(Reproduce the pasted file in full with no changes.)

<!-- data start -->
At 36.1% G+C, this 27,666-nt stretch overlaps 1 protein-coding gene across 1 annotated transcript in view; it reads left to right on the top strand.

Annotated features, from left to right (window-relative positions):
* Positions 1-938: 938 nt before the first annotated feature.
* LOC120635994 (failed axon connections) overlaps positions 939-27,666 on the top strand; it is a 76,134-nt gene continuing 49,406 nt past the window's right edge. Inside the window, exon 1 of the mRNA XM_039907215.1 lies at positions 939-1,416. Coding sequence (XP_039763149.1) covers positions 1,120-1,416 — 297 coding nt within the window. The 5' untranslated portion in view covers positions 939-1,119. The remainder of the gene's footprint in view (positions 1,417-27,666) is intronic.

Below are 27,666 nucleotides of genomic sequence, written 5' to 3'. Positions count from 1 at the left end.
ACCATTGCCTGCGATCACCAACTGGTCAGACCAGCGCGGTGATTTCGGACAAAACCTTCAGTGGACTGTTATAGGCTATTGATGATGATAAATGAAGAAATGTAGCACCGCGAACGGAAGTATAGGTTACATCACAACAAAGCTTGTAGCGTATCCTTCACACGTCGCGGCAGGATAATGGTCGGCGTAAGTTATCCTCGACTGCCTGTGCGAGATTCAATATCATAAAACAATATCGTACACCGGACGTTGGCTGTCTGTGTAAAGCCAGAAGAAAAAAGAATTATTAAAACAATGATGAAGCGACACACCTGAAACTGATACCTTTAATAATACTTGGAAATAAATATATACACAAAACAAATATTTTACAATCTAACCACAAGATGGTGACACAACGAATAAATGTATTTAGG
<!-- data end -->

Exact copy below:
At 36.1% G+C, this 27,666-nt stretch overlaps 1 protein-coding gene across 1 annotated transcript in view; it reads left to right on the top strand.

Annotated features, from left to right (window-relative positions):
* Positions 1-938: 938 nt before the first annotated feature.
* LOC120635994 (failed axon connections) overlaps positions 939-27,666 on the top strand; it is a 76,134-nt gene continuing 49,406 nt past the window's right edge. Inside the window, exon 1 of the mRNA XM_039907215.1 lies at positions 939-1,416. Coding sequence (XP_039763149.1) covers positions 1,120-1,416 — 297 coding nt within the window. The 5' untranslated portion in view covers positions 939-1,119. The remainder of the gene's footprint in view (positions 1,417-27,666) is intronic.

Below are 27,666 nucleotides of genomic sequence, written 5' to 3'. Positions count from 1 at the left end.
ACCATTGCCTGCGATCACCAACTGGTCAGACCAGCGCGGTGATTTCGGACAAAACCTTCAGTGGACTGTTATAGGCTATTGATGATGATAAATGAAGAAATGTAGCACCGCGAACGGAAGTATAGGTTACATCACAACAAAGCTTGTAGCGTATCCTTCACACGTCGCGGCAGGATAATGGTCGGCGTAAGTTATCCTCGACTGCCTGTGCGAGATTCAATATCATAAAACAATATCGTACACCGGACGTTGGCTGTCTGTGTAAAGCCAGAAGAAAAAAGAATTATTAAAACAATGATGAAGCGACACACCTGAAACTGATACCTTTAATAATACTTGGAAATAAATATATACACAAAACAAATATTTTACAATCTAACCACAAGATGGTGACACAACGAATAAATGTATTTAGG